Bloomberg reports that Silicon Valley startup SpinLaunch has raised $40 million for a new approach to launching small satellites.
The company remains tight-lipped about exactly how this contraption will work, although its name gives away the basic idea. Rather than using propellants like kerosene and liquid oxygen to ignite a fire under a rocket, SpinLaunch plans to get a rocket spinning in a circle at up to 5,000 miles per hour and then let it go—more or less throwing the rocket to the edge of space, at which point it can light up and deliver objects like satellites into orbit.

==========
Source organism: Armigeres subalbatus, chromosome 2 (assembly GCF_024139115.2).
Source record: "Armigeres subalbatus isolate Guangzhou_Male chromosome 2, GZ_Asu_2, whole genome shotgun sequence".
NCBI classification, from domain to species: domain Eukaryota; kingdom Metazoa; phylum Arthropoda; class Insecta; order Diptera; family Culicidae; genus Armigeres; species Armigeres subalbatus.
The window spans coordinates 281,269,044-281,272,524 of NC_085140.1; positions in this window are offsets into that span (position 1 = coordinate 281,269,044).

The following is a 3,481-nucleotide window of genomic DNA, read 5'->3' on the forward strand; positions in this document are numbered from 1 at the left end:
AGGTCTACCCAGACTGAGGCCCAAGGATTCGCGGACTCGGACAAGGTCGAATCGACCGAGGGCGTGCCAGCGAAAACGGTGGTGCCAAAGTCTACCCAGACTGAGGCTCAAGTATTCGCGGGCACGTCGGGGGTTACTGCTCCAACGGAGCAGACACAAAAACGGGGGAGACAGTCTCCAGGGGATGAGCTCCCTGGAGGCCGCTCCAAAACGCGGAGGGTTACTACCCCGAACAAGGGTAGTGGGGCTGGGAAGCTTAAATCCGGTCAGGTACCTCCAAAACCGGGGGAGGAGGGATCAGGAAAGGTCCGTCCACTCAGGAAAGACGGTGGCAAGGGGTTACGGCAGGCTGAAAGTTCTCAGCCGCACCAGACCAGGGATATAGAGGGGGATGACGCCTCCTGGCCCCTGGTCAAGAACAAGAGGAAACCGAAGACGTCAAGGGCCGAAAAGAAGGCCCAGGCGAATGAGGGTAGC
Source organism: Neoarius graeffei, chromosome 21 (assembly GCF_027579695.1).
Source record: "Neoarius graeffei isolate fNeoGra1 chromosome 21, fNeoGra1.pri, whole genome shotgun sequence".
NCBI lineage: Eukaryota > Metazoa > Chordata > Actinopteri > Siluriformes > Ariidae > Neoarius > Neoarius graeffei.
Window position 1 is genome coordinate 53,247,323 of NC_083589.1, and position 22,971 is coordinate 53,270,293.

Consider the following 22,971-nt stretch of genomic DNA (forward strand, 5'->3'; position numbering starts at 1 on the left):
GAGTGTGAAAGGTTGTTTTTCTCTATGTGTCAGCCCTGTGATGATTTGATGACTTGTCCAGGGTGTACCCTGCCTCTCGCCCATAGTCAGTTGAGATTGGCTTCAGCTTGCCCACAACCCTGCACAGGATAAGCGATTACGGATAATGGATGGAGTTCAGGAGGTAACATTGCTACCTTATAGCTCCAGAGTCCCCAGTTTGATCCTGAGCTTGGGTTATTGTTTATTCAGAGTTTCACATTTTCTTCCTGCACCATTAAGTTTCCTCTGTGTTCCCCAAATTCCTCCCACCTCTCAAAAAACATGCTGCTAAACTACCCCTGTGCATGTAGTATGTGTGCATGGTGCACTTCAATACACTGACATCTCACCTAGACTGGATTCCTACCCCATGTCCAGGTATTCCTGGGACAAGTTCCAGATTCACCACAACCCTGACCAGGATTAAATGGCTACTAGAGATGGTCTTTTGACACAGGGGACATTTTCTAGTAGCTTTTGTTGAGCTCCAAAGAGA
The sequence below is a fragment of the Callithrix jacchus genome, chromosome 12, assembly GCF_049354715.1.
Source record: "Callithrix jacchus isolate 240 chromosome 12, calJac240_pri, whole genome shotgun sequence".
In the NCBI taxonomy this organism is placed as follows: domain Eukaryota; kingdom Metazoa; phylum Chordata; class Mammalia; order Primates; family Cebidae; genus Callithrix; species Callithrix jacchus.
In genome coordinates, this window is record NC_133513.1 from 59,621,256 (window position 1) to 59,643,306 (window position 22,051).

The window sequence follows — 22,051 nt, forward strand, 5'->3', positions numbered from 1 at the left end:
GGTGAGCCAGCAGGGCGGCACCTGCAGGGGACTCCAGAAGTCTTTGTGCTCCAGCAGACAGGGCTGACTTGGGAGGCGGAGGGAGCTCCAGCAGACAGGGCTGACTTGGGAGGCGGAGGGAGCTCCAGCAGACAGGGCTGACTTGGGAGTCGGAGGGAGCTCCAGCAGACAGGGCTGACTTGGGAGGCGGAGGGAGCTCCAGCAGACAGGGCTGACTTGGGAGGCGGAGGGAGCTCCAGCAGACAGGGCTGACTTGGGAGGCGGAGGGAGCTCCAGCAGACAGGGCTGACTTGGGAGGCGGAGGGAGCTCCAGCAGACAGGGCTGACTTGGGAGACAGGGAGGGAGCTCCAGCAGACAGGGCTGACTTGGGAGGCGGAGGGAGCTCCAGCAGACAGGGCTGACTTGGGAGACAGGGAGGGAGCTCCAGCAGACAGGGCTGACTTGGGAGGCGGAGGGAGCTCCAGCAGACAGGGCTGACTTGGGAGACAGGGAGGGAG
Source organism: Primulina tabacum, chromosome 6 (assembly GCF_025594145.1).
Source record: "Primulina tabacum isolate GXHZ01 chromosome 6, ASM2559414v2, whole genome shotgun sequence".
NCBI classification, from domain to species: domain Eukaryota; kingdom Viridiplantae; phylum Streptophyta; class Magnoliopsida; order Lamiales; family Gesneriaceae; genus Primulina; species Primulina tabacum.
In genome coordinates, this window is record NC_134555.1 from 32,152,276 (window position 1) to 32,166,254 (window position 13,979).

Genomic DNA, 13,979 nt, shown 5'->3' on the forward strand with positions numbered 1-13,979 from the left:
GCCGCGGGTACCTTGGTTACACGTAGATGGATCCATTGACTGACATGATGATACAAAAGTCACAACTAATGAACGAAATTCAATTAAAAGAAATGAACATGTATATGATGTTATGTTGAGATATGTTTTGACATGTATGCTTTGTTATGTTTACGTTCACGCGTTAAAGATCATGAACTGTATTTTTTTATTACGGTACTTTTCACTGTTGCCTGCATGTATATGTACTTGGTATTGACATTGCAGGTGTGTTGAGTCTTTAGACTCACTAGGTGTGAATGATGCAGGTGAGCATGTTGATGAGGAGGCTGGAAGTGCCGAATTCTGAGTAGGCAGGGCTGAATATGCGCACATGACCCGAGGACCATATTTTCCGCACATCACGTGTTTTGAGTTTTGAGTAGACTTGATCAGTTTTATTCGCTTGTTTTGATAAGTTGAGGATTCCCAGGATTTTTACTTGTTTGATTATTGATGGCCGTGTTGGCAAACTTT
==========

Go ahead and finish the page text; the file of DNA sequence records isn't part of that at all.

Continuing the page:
SpinLaunch’s so-called kinetic energy launch system would use electricity to accelerate a projectile and help do much of the dirty work fighting through gravity and the atmosphere. In theory, this means the company could build a simpler, less expensive rocket that’s more efficient at ferrying satellites. “Some people call it a non-rocket launch,” said [founder Jonathan] Yaney. “It seems crazy. It seems fantastic. But we are actually using relatively low-tech industrial components to break this problem into manageable chunks.”
An impressive group of investors have signed on to support Yaney’s vision. The bulk of the $40 million came from Alphabet Inc.’s GV (formerly Google Ventures), Kleiner Perkins Caufield & Byers and Airbus Ventures.